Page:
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What are my best options for deploying a load balancer on AWS with the following requirments:

Add auto scaling that will start my own EC2 instances. Deploy 3rd party SW on the load balancer. Have a readable shared memory (can be S3).

Found the tutorial "Create an External Load Balancer" about Kubernetes but not sure about it.

EDIT:

deploy 3rd party [software] on the load balancer" -- to do what: Want to start new instances with parameters and for routing rules to the instances that were created with the auto scaling.

how is "readable shared memory" used, and for what purpose? shared memory between the load balancer and the instances. I can do it with sockets.

Why is the balancer layer 4 as opposed to a different layer? Need TCP parametrs, layer 7 info can also be useful

Where is TLS handled? I havn't thought about this.

  • You might need to clarify "deploy 3rd party [software] on the load balancer" -- to do what? Why does the 3rd party software need to be on the balancer? Also how is "readable shared memory" used, and for what purpose? Why is the balancer layer 4 as opposed to a different layer? Where is TLS handled? My intention is not to say that there is a problem with the question, but it seems like the answers will be more useful to you and others if we understand what your actual requirements are, as well as what limitations of the AWS balancer options make them unsuitable for your purpose. – Michael - sqlbot Dec 31 '17 at 16:52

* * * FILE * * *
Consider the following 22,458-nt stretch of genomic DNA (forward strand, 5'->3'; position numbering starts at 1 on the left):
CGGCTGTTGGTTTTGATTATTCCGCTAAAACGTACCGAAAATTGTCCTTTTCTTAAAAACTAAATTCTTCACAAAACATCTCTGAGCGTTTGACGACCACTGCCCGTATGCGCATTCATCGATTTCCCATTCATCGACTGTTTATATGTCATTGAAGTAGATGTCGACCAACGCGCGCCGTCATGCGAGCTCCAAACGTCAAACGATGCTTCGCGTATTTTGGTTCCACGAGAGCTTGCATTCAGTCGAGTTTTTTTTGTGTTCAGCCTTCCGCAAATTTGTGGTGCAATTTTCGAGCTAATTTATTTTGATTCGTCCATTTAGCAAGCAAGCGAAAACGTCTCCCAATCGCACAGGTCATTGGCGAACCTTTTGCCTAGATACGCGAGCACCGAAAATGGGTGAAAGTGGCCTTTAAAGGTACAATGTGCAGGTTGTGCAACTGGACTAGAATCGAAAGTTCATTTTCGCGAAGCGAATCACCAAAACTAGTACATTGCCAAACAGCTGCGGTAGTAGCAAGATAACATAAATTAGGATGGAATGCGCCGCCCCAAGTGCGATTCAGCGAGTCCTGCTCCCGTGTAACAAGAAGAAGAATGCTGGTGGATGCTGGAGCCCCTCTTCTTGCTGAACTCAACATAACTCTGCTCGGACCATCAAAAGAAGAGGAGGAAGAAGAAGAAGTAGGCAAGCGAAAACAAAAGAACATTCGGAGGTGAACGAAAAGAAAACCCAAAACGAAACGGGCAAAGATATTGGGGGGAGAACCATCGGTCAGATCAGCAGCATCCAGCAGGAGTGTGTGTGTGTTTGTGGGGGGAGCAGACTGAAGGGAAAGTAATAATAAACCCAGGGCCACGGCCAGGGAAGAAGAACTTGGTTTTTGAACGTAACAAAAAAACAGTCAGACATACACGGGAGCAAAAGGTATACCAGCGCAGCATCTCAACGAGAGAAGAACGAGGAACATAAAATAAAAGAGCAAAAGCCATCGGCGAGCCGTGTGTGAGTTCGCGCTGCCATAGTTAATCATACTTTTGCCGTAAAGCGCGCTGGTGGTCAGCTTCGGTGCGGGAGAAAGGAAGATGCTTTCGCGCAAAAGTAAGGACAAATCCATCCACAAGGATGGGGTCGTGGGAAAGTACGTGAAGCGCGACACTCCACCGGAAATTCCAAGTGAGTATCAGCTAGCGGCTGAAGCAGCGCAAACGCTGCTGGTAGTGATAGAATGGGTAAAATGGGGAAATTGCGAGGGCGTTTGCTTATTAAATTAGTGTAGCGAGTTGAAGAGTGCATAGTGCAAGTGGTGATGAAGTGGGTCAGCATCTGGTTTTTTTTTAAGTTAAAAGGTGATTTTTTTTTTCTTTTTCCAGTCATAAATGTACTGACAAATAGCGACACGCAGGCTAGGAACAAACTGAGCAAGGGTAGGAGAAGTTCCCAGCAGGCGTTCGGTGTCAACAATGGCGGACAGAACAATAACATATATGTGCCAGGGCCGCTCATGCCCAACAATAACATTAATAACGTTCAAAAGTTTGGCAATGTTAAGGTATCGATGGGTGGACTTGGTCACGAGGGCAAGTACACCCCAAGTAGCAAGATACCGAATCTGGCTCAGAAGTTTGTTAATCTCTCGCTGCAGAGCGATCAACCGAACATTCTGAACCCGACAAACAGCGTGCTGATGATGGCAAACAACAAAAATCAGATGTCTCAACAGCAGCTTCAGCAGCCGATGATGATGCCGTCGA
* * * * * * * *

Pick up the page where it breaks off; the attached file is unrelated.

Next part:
• @Michael-sqlbot thanks, EDITED – nmnir Dec 31 '17 at 18:42
  • @nmnir what is your final goal with this load balancer ? How AWS ELB or ALB linked to an auto scaling group are not fulfilling your needs ? – Tensibai Jan 3 '18 at 10:10
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Historically, F5's Application Delivery Controller has been the enterprise-grade industry solution for doing this. With this solution you can:

  • Last point is highly debatable and more a commercial speech, cpu and ram speed nowadays are way higher than the underlying hardware, not even talking about virtual appliances on the cloud where you don't handle the hardware nor the vm parameters. (BTW kubernetes is not a load balancer and doesn't have one out of the box, the one you choose is your decision, nginx is a popular choice but f5 has one specific for k8s also) – Tensibai Jan 2 '18 at 21:20
  • @Tensibai - Did you read the article I linked there for support? I can link to several others, but TL;DR the Linux Kernel scales connections poorly. The kernel's algorithms require more CPU comparisons the more connections you make to iterate over and manage memory. This is thus an exponential performance degradation. Microkernels that allocate memory optimized to connection management don't suffer from the same problem. As moores law slows down, this problem will only get worse. – James Shewey Jan 2 '18 at 21:28
  • I just mean a standard network card will show its limits before the kernel cpu needs are slowing things down – Tensibai Jan 2 '18 at 21:32
  • So what that is really saying (marketing-wise) is that you at least need an F5, a Kemp or an A10 as connections scale past several thousand. or you will need to roll your own system. – James Shewey Jan 2 '18 at 21:32
  • @Tensibai - that really depends. If you have a lot of connections with low throughput (eg, all you are doing is millions of 3-way-handshakes, then closing the connection) you won't necessarily reach a limit on your network card/interface. – James Shewey Jan 2 '18 at 21:34

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